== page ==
Of course, it’s important that all pets are properly trained for many reasons, mostly having to do with their comfort and your home’s sanitation. However, the side effects are heightened when you downsize. Or, as Friedman puts it, “Potty training is very important in a small space because you don’t want your space to be taken over by poop smells.” Luckily, this, too, is easier to correct in a tiny place; pets will have fewer rooms to try out as potential toilets. 

Follow a Routine

Given the constraints of these dimensions, it’s unlikely your pup is getting enough — or any — exercise inside. To combat this, it’s crucial you add walks to your daily commitments. As Friedman tells it, “Since our dogs can’t exactly go all out and release their energy inside our van, it’s important that we build exercise into their daily routine in a way that works for our schedule. If you don’t, the dogs will be scratching at the doors the moment you sit down to start working.”

This is equally important for mealtimes. Like most pet parents, Friedman feeds his dogs, twice a day at the same time. But, again, thorough clean-up from any lingering food is necessary to avoid messiness.

Invest in Some Enrichment Toys

Some pets may have a tougher time fulfilling adequate mental stimulation. For this, enrichment toys are an easy solution. Snuffle mats, puzzles, and treat fillable toys are all solid options to help them occupy their minds during downtime.

Get Comfy With Pets on the Bed

Does pineapple belong on pizza? Are hotdogs a sandwich? Should we let our pets sleep in bed with us? These debates will probably continue long after my one-bedroom collapses on top of me, but for a tiny living situation there is no question — our beds are also our dog’s. Luckily, there are plenty of benefits to leaning into this ordeal. And other than simply being cute as hell, sleeping next to a pup can reduce depression, increase sense of security, and improve sleep quality.

Plus, if you live in a small apartment or van — you don’t have a choice. “In small spaces, most of your space is shared. Our dogs have to walk across our countertops to get on/off the bed safely. This is just how we do it,” Friedman explains. Besides, our dogs are nothing if not furry heating pads. “Sometimes it can get pretty cold in the van at night, so the dogs cuddle up with us in bed to keep themselves warm — it would be difficult to deny them our warmth on a cold night.”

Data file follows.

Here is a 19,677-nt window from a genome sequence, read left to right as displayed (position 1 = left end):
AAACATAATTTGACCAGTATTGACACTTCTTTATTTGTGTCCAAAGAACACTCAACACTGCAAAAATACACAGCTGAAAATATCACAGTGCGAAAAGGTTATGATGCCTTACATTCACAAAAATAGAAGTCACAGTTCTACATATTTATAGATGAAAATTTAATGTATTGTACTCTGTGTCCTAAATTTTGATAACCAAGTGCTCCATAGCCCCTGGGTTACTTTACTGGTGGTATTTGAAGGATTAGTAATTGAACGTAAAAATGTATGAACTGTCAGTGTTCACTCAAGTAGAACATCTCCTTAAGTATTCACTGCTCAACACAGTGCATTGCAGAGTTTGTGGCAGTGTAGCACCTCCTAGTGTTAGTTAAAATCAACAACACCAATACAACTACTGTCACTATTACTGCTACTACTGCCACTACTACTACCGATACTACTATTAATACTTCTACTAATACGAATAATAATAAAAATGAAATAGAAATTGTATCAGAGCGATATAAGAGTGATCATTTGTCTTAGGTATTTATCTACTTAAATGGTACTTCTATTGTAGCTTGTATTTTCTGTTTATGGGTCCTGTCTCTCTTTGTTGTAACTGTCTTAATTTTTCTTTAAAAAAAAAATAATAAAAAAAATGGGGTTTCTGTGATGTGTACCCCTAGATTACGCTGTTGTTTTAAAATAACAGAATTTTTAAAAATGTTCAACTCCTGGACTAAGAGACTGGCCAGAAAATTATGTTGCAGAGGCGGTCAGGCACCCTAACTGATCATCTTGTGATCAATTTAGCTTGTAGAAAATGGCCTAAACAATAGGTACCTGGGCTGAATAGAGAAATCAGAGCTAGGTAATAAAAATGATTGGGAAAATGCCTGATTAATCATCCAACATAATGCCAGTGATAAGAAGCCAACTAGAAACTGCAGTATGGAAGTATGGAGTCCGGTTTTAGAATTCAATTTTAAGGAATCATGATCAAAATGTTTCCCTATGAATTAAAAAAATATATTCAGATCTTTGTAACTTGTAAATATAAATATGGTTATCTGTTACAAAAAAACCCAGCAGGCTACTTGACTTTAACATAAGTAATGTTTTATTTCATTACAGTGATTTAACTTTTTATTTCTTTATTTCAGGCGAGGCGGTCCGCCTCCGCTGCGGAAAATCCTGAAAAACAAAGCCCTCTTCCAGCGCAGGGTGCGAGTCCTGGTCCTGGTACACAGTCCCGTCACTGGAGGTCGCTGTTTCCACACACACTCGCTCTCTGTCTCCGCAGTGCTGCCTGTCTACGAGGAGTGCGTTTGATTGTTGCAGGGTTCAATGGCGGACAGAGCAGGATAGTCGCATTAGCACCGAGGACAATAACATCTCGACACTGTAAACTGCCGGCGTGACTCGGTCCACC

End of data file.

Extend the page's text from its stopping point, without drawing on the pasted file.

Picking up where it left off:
Give Pets Their Own Space

That being said, it’s still important to give your dog their own space. According to Friedman, offering pets a designated area that they can call their own is vital to their comfort. “We built a dog bed for them on our passenger seat. It’s out of the way — very important in a small space — and it’s where they go to nap, hang out, and look out the window,” he says.

Have an Arsenal of Cleaning Supplies  

Look, this is a safe space. We all love our pets but — they’re nasty. Friedman agrees, albeit with a slightly softer tone. “If they rolled around in something gross, which is inevitable, you can’t just let them stink bomb your entire home by letting them back in. So, you have to be prepared to handle that situation when it happens,” he says before adding that water, snow, dirt, and mud are just a few of the exciting elements pups can bring into your home. Friedman recommends having a towel and brush handy for quick wipe-downs before they fully reenter the domain. 

Additionally, products such as dry shampoos, deodorizing sprays, or sanitary wipes will help alleviate the impulse for daily baths. Speaking of which, Friedman advises against any form of grooming inside the space. “Do it outside or elsewhere! We don’t do much grooming but when we do, it’s outside our van with a hose, or we bring them to a local self-serve dog wash,” he says.

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Sean Zucker

Sean Zucker

Sean Zucker is a writer whose work has been featured in Points In Case, The Daily Drunk, Posty, and WellWell. He has an adopted Pit Bull named Banshee whose work has been featured on the kitchen floor and has behavioral issues rival his own.